Re: GNOME and the free software movement

On Sun, 26 Nov 2006, Tristan Van Berkom wrote:

> Joachim Noreiko wrote:
> >>for the advance of computer users' freedom.
> >>
> >>
> >
> >What freedoms exactly?
> >
> >The computer users I know can't code. What are they
> >going to with the source code they have the freedom to
> >modify?
> >And free as in beer makes no difference to them: they
> >either got their Windows XP with their Dell, or from a
> >bloke they know with a CD burner.
> >
> > Freedoms that you can't exercise are meaningless.

As has already been stated the "freedom" to have others work on your
behalf is valuable.  This is especially valuable if the software you care
about has enough other people who care about it and maintain it.

>    I know others have replied, both with solid arguments but
> I thought I could point to at least one practicle value of free software
> to the modern user as we know it. Lets just take open data formats
> for example -

Please do not confuse software freedom with open standards. These are
quite important but distinctly different issues and I would thank you to
keep them seperated.

There are better examples of the benefits of software freedom, some of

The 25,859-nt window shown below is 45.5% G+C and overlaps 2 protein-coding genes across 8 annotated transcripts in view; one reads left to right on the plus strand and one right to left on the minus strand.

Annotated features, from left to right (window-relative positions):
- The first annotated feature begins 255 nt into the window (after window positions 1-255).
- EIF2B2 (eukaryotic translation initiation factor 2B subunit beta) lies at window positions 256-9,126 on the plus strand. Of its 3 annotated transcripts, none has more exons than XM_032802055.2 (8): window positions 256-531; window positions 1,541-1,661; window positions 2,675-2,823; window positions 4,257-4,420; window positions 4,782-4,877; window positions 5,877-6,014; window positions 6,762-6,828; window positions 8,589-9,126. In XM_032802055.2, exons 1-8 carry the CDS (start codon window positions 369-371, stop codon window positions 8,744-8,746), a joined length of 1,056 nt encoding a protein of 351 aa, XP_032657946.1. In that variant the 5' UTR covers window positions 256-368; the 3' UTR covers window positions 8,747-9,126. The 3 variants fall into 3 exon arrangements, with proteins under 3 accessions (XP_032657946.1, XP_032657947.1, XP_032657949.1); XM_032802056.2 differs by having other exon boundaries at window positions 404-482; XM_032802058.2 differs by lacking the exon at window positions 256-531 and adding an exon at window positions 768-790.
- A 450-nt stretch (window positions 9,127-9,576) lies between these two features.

which have already been mentioned.

> free software ensures that data formats stay open to a fine degree
> (since the source is always available to those who implement the format)
> - this gives the user a choice:

Without even mentioning software patents it is entirely possible to create
applications where the source code is available but the file format is so
entirely obscure, undocumented, and incompatible with other software as to
be practically useless.  The availability of source code only reduces
vendor lock-in, it does not remove it entirely.  The EU rejected offers
from Microsoft to release their code, because code changes but they can be
held to a specification.

>        .doc that landed in your inbox (read more [1])... ofcourse theres
>        the possibility of using some software that illegally reverse
> engeneered
>        the encrypted proprietary format.. but again, most probably
> illegally.

depending on local laws
reverse engineering is protected by law
breaking encryption schemes is prohibited by law

To the best of my knowledge reverse engineering is almost always protected
and not illegal of itself but other details may stand in the way of
retreiving your own data.

>   b.) they can use an open file format and then their rights as a
>        consumer are protected, they are free to use any tool on the market
>        to read and modify a said format.

Free software certainly complements open standards but having the source
code isn't always as strong a guarantee as you might think.


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